My oldest brother John bought a pool table when I was eight. It became the one arena where I could beat my brothers.
When you have brothers, you’re competitive about everything: sports, board games, who gets to lie on the couch. When you have three older brothers, you’re also at a physical and intellectual disadvantage in any contest that doesn’t rely on chance.
Originally, I played pool for fun. But I was good at it. Once, my brother had a friend over and I beat him game after game. On one occasion, he was ecstatic because he snookered me, but I fluked my way out of it. It must’ve been heartbreaking for this guy in his twenties to have this annoying ten-year-old kid beat him at pool.
I got better and better over the years, until I became the best in the family. Here was a game where size and strength didn’t matter. You still had to think your way through the game, but playing so much educated me – at least in the way that I could see how a game would unfold and the best tactics to use.
My best friend Stan suggested I try play professionally. Unrealistic probably. But it was something I considered when I dropped out of school halfway through my second last year. I was sixteen.
School had become unchallenging. Being pushed ahead a year meant that once I got to Year 11, I was doing work I’d done the previous year. They couldn’t push me ahead any further, since Year 12 was self-contained. I just felt stagnant.
I also developed the attitude that a lot of the stuff I was learning was useless. I didn’t mind knowing the basics of Accounting or Legal Studies, but if I really needed them, I’d see a professional. It’s not like if I opened a business I’d do the books because I’d taken Year 9 Accounting.
I was walking past the school the day I decided to quit. It was a Sunday. My friend Tim and I had played footy for the local football club. I’d spent the whole match getting smashed by the opposition after mouthing off to one of the opposition after he bumped me late. From there, I got poleaxed for the rest of the game. During one bit of play, I stood under a mistimed kick and an opponent whacked me over the back of the head as he attempted to spoil, while another cannoned into my back.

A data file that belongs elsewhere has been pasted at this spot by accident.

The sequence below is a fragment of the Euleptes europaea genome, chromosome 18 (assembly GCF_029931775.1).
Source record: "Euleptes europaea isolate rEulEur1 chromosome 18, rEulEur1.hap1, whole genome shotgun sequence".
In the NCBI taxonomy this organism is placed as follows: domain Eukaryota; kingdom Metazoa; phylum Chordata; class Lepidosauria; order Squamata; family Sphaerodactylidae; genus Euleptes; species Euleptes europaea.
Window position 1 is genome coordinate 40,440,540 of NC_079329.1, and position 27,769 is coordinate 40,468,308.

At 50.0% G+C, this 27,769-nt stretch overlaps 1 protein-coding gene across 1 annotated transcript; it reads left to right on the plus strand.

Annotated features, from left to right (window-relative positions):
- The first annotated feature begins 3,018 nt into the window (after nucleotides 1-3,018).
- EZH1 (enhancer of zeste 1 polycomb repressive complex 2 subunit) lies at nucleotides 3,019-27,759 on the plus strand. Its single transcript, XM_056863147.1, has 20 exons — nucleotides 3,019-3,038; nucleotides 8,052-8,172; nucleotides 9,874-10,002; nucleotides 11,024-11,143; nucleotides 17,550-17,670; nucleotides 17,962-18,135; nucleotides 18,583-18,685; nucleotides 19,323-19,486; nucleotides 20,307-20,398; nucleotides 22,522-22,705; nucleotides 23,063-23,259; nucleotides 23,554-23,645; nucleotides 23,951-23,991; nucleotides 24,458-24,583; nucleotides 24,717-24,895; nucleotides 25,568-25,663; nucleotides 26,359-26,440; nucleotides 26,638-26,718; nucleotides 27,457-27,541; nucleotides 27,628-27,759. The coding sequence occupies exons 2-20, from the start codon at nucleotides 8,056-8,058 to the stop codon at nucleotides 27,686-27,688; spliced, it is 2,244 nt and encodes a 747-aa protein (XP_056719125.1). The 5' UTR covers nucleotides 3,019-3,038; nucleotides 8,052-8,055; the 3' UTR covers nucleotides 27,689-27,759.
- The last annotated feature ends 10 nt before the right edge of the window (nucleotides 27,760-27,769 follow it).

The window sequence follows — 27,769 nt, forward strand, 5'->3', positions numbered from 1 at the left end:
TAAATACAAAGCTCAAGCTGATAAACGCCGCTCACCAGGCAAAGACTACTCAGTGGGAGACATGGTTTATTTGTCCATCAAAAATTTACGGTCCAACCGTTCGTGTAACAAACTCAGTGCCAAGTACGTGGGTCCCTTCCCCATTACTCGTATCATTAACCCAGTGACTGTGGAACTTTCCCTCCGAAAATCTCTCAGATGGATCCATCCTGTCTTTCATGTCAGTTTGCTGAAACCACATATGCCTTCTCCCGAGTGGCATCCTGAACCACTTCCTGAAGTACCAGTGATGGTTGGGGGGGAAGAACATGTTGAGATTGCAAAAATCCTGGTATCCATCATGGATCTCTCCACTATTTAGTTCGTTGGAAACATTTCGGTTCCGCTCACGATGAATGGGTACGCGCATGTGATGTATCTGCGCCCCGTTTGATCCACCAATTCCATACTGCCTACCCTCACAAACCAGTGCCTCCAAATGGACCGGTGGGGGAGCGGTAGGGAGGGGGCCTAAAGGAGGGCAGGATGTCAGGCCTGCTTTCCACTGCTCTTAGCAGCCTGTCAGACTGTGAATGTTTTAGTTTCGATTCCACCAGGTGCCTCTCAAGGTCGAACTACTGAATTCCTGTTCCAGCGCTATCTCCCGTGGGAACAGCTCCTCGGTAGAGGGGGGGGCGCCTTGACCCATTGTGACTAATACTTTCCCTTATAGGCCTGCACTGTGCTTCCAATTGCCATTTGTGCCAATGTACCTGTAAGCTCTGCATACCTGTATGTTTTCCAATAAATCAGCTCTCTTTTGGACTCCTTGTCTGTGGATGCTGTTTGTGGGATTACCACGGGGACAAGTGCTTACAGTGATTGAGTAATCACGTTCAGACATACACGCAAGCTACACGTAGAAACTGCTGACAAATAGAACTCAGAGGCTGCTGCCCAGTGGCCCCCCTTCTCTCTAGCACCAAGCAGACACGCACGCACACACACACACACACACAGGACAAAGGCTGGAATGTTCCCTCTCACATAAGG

Tim commented how much he couldn’t be bothered going to school the next day and I told him I was quitting. Just like that. It was the first thought that popped into my head. I might’ve been concussed.
And that was it. My parents blasted me, threatened me, and all that. Why wouldn’t they? Work and stature was everything. You work, you save, nothing else matters. It’s about the nice job you have, the nice house you own, and all that. Then, when you’re too old to enjoy it you retire.
One of my uncles offered to buy me a car if I went back to school. I said no. Then one of my teachers called and asked if I was having any problems. Nope. I appeased my parents by telling them I’d sit a scheduled clerical exam later in the year and get a job.
They understood that: real work. It wasn’t like my brother Nick could’ve ever told them he wanted to be a concert pianist, or me a writer, because they were abstracts. Things like that earned an amused but condescending laugh, the way you laugh at a four-year-old who tells you he wants to be an astronaut. They did that a lot. They disapproved of things they didn’t understand or for which they didn’t see a place. In contemporary society that was only, well, pretty much everything.
They would’ve preferred I became a doctor or a lawyer. That’s stuff they understood, stuff you could really boast about – well, not you, but they. Clerical wasn’t as good as those, but it was something else they understood – a 9–5 job. So that was my plan.
Then I played pool – all day. I’m not sure why. It might’ve been because Stan put the idea in my head, or just because I was obsessive. I played ten to twelve hours a day and I became really good.
About six months later, I broke my arm playing football, and that was that.